On the various questions respecting which our countrymen always have been, and most likely always will be, divided in sentiment, I have tried to give the views of both sides, and, as far as possible, in the language of the advocates of the two sides, believing that this is the only fair and candid mode of dealing with controverted topics. As illustrations, I may take the liberty of referring to the points at issue between the federalists and democrats; the subject of internal improvements; the United States Bank question; the Missouri compromise; the slavery question; etc. I may also mention, that I have everywhere given clear and precise references to the standard authorities on both sides of contested questions, besides quoting quite largely from official documents and papers; so that the reader who chooses to examine more at large any topic for himself, can do so, to the fullest extent that he may desire. -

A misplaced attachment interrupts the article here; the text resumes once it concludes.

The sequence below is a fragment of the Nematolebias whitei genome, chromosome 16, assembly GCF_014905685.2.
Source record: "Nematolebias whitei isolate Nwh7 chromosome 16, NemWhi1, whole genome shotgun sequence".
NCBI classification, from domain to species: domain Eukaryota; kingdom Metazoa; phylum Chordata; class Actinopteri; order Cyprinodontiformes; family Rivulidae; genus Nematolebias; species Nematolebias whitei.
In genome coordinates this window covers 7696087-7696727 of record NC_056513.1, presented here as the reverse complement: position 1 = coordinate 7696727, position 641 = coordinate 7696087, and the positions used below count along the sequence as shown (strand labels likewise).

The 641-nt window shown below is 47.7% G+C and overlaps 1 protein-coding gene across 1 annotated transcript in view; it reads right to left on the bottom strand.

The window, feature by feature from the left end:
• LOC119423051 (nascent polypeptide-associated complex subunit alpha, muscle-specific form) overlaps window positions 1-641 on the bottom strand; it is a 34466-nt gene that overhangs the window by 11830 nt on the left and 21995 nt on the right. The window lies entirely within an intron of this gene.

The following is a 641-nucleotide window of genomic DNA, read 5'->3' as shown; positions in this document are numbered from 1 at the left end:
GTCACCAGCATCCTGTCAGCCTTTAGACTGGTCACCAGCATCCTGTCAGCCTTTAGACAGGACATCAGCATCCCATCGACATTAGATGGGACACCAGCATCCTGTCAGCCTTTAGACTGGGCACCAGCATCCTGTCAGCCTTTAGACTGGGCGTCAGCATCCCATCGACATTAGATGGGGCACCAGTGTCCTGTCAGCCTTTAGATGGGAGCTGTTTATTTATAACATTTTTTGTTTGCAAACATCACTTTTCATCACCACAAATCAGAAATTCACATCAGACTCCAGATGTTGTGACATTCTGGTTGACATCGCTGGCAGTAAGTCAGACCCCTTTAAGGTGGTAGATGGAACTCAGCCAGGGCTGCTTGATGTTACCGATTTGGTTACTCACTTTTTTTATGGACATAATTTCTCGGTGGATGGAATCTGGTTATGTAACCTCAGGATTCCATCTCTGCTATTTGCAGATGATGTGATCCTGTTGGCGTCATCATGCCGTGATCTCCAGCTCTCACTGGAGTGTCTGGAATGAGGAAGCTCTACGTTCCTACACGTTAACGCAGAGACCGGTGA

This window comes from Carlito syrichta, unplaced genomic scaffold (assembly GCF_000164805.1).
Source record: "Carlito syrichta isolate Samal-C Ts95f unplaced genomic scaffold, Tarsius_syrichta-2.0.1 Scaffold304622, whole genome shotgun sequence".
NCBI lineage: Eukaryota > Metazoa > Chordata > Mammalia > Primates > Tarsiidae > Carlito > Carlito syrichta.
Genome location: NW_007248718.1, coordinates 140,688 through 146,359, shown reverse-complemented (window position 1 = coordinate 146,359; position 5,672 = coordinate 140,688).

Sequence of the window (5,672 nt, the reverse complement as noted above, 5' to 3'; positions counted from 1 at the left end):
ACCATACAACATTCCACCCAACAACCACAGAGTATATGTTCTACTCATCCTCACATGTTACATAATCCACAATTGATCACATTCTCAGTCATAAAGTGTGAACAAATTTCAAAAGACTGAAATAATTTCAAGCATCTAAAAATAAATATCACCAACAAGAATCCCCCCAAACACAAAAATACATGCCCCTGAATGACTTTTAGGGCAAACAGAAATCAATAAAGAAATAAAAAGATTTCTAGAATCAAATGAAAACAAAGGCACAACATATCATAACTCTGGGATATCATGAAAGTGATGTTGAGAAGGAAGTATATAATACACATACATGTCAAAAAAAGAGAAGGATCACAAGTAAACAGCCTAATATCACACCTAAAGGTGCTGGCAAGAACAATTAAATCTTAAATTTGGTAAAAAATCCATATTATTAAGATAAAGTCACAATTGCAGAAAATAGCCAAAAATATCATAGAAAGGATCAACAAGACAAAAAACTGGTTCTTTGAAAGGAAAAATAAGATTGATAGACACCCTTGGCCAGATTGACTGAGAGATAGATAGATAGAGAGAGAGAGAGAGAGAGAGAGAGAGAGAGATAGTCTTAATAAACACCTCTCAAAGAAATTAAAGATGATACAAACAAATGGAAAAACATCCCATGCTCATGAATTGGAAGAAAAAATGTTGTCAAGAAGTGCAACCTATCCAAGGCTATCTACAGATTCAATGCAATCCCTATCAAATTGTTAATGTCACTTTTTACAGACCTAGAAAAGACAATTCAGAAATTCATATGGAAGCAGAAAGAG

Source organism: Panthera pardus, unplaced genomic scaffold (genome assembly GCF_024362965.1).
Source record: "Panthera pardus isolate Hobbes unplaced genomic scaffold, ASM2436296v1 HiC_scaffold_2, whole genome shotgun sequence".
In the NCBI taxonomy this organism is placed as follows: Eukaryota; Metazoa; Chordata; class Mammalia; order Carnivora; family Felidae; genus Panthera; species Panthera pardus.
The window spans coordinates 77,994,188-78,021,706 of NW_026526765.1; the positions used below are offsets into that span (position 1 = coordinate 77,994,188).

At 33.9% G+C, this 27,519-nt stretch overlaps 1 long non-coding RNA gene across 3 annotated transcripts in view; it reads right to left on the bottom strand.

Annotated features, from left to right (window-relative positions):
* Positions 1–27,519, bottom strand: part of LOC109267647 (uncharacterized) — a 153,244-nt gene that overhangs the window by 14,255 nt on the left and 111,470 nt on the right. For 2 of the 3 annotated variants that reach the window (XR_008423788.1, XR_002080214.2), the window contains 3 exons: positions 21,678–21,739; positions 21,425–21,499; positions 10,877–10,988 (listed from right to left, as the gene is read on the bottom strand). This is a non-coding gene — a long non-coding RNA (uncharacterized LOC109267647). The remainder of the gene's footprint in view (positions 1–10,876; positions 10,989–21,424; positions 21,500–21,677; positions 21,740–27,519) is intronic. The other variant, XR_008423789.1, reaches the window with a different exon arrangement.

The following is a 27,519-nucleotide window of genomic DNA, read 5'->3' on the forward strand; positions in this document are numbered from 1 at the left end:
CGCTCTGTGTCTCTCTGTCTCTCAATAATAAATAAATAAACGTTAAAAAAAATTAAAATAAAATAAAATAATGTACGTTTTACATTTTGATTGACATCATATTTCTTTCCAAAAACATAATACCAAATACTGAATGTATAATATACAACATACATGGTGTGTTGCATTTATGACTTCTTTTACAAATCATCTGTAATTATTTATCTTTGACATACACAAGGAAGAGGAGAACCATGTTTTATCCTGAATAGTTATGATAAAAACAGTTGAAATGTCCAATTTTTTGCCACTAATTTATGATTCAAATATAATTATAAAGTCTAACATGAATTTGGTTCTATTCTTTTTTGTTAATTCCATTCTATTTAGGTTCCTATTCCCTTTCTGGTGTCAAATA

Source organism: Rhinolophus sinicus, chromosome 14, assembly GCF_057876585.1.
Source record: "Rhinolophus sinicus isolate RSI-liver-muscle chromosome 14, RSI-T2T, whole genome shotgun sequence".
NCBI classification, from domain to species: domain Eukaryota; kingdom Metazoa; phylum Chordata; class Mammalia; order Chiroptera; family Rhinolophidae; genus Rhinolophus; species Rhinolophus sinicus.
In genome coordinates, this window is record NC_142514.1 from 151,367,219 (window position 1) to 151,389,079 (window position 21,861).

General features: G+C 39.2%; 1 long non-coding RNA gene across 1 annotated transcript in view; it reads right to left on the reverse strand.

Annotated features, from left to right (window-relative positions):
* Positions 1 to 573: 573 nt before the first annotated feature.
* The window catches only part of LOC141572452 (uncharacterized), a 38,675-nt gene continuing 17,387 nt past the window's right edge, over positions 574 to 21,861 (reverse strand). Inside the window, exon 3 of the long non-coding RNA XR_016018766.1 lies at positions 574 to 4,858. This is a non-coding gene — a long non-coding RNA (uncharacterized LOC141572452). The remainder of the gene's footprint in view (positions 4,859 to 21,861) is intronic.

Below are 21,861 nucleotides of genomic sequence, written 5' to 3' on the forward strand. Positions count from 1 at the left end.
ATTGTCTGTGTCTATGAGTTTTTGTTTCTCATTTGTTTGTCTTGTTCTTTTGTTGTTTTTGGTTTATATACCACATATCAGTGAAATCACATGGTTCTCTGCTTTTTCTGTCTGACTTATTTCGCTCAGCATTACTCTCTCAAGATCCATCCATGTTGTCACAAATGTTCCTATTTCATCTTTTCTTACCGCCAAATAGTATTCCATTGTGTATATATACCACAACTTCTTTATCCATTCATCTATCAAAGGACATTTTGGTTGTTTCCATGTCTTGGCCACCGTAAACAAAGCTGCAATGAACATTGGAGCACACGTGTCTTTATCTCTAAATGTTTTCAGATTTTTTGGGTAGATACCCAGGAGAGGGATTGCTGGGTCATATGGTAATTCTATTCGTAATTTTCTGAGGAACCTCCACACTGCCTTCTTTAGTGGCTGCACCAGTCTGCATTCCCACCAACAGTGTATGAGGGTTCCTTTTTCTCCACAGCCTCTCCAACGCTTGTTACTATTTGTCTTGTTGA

I do not, however, make any pretence to have written what is contained in the following pages in a state of indifference with regard to the points at issue, whatever the points may be. It would be idle to suppose that any American, of ordinary intelligence, has not some distinct views as to the main subjects, which have been under discussion among a people who have the amplest liberty to write, speak, and set forth in any way they choose, their opinions and views on any and all topics. Hence, I avow, without hesitation, that my convictions and sympathies are very clear and settled in my own mind. By birth and education an American, I claim to be alive to every thing which affects the honor, the good name, the glory of my country; and having been bred up in an old-fashioned school, by parents and grandparents directly connected with the heroic age of our Republic, I have the most profound and earnest sense of the greatness of the men, and the sound